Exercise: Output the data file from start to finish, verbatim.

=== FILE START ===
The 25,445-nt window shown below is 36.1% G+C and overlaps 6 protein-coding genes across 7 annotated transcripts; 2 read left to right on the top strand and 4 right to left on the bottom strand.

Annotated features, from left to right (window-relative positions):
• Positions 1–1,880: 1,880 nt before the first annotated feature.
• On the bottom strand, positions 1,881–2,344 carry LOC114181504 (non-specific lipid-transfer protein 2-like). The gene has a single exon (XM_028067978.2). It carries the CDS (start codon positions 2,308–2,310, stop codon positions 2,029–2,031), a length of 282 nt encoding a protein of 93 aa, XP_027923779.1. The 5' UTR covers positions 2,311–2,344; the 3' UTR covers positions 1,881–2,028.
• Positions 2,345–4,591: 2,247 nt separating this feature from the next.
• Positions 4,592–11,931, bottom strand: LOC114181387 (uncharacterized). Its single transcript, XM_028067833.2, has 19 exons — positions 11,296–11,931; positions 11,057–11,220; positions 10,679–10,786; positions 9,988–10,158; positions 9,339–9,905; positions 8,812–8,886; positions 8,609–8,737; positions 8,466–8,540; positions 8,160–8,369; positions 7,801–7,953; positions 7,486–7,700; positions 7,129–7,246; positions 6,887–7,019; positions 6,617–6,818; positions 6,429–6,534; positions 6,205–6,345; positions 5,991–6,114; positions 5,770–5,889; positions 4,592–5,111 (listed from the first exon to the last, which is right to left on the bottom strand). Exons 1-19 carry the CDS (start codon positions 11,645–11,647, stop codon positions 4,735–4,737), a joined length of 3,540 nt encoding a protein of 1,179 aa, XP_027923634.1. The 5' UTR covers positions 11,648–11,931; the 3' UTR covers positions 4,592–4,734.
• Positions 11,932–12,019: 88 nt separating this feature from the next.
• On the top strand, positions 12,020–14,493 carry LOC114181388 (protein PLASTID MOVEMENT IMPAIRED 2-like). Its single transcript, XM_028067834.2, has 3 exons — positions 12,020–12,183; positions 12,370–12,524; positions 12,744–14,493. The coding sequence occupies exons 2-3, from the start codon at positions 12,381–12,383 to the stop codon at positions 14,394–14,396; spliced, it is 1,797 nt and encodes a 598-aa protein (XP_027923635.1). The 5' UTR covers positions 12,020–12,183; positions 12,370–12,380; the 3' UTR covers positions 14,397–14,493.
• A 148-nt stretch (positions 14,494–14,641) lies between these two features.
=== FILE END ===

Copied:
The 25,445-nt window shown below is 36.1% G+C and overlaps 6 protein-coding genes across 7 annotated transcripts; 2 read left to right on the top strand and 4 right to left on the bottom strand.

Annotated features, from left to right (window-relative positions):
• Positions 1–1,880: 1,880 nt before the first annotated feature.
• On the bottom strand, positions 1,881–2,344 carry LOC114181504 (non-specific lipid-transfer protein 2-like). The gene has a single exon (XM_028067978.2). It carries the CDS (start codon positions 2,308–2,310, stop codon positions 2,029–2,031), a length of 282 nt encoding a protein of 93 aa, XP_027923779.1. The 5' UTR covers positions 2,311–2,344; the 3' UTR covers positions 1,881–2,028.
• Positions 2,345–4,591: 2,247 nt separating this feature from the next.
• Positions 4,592–11,931, bottom strand: LOC114181387 (uncharacterized). Its single transcript, XM_028067833.2, has 19 exons — positions 11,296–11,931; positions 11,057–11,220; positions 10,679–10,786; positions 9,988–10,158; positions 9,339–9,905; positions 8,812–8,886; positions 8,609–8,737; positions 8,466–8,540; positions 8,160–8,369; positions 7,801–7,953; positions 7,486–7,700; positions 7,129–7,246; positions 6,887–7,019; positions 6,617–6,818; positions 6,429–6,534; positions 6,205–6,345; positions 5,991–6,114; positions 5,770–5,889; positions 4,592–5,111 (listed from the first exon to the last, which is right to left on the bottom strand). Exons 1-19 carry the CDS (start codon positions 11,645–11,647, stop codon positions 4,735–4,737), a joined length of 3,540 nt encoding a protein of 1,179 aa, XP_027923634.1. The 5' UTR covers positions 11,648–11,931; the 3' UTR covers positions 4,592–4,734.
• Positions 11,932–12,019: 88 nt separating this feature from the next.
• On the top strand, positions 12,020–14,493 carry LOC114181388 (protein PLASTID MOVEMENT IMPAIRED 2-like). Its single transcript, XM_028067834.2, has 3 exons — positions 12,020–12,183; positions 12,370–12,524; positions 12,744–14,493. The coding sequence occupies exons 2-3, from the start codon at positions 12,381–12,383 to the stop codon at positions 14,394–14,396; spliced, it is 1,797 nt and encodes a 598-aa protein (XP_027923635.1). The 5' UTR covers positions 12,020–12,183; positions 12,370–12,380; the 3' UTR covers positions 14,397–14,493.
• A 148-nt stretch (positions 14,494–14,641) lies between these two features.